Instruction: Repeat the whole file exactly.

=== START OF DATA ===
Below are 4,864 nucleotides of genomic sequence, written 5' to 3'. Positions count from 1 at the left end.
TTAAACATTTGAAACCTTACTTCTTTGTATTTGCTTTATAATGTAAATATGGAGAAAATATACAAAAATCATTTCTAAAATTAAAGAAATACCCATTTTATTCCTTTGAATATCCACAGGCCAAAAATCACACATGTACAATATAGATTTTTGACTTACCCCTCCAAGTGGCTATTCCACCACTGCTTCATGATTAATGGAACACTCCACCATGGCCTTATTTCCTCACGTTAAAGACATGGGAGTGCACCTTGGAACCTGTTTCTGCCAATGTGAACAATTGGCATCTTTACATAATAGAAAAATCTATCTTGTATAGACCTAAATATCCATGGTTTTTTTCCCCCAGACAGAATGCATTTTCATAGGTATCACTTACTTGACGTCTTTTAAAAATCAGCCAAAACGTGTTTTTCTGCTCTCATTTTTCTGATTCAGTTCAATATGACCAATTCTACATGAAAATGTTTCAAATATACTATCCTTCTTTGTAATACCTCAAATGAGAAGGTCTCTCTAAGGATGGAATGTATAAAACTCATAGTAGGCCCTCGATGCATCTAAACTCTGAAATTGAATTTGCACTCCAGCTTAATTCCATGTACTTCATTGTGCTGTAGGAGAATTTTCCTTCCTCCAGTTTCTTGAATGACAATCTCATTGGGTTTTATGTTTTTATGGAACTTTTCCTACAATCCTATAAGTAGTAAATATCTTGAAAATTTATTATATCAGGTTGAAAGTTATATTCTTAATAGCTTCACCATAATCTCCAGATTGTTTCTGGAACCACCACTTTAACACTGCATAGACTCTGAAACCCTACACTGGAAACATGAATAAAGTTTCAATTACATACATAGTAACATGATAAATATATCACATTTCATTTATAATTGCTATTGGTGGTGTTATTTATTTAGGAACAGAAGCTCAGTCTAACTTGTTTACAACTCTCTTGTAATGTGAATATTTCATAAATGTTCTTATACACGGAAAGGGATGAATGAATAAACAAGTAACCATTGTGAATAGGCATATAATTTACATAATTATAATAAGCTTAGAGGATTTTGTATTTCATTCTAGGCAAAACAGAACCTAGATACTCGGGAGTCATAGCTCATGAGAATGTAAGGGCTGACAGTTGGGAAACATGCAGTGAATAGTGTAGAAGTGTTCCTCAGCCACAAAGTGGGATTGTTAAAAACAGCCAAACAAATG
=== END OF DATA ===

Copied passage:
Below are 4,864 nucleotides of genomic sequence, written 5' to 3'. Positions count from 1 at the left end.
TTAAACATTTGAAACCTTACTTCTTTGTATTTGCTTTATAATGTAAATATGGAGAAAATATACAAAAATCATTTCTAAAATTAAAGAAATACCCATTTTATTCCTTTGAATATCCACAGGCCAAAAATCACACATGTACAATATAGATTTTTGACTTACCCCTCCAAGTGGCTATTCCACCACTGCTTCATGATTAATGGAACACTCCACCATGGCCTTATTTCCTCACGTTAAAGACATGGGAGTGCACCTTGGAACCTGTTTCTGCCAATGTGAACAATTGGCATCTTTACATAATAGAAAAATCTATCTTGTATAGACCTAAATATCCATGGTTTTTTTCCCCCAGACAGAATGCATTTTCATAGGTATCACTTACTTGACGTCTTTTAAAAATCAGCCAAAACGTGTTTTTCTGCTCTCATTTTTCTGATTCAGTTCAATATGACCAATTCTACATGAAAATGTTTCAAATATACTATCCTTCTTTGTAATACCTCAAATGAGAAGGTCTCTCTAAGGATGGAATGTATAAAACTCATAGTAGGCCCTCGATGCATCTAAACTCTGAAATTGAATTTGCACTCCAGCTTAATTCCATGTACTTCATTGTGCTGTAGGAGAATTTTCCTTCCTCCAGTTTCTTGAATGACAATCTCATTGGGTTTTATGTTTTTATGGAACTTTTCCTACAATCCTATAAGTAGTAAATATCTTGAAAATTTATTATATCAGGTTGAAAGTTATATTCTTAATAGCTTCACCATAATCTCCAGATTGTTTCTGGAACCACCACTTTAACACTGCATAGACTCTGAAACCCTACACTGGAAACATGAATAAAGTTTCAATTACATACATAGTAACATGATAAATATATCACATTTCATTTATAATTGCTATTGGTGGTGTTATTTATTTAGGAACAGAAGCTCAGTCTAACTTGTTTACAACTCTCTTGTAATGTGAATATTTCATAAATGTTCTTATACACGGAAAGGGATGAATGAATAAACAAGTAACCATTGTGAATAGGCATATAATTTACATAATTATAATAAGCTTAGAGGATTTTGTATTTCATTCTAGGCAAAACAGAACCTAGATACTCGGGAGTCATAGCTCATGAGAATGTAAGGGCTGACAGTTGGGAAACATGCAGTGAATAGTGTAGAAGTGTTCCTCAGCCACAAAGTGGGATTGTTAAAAACAGCCAAACAAATG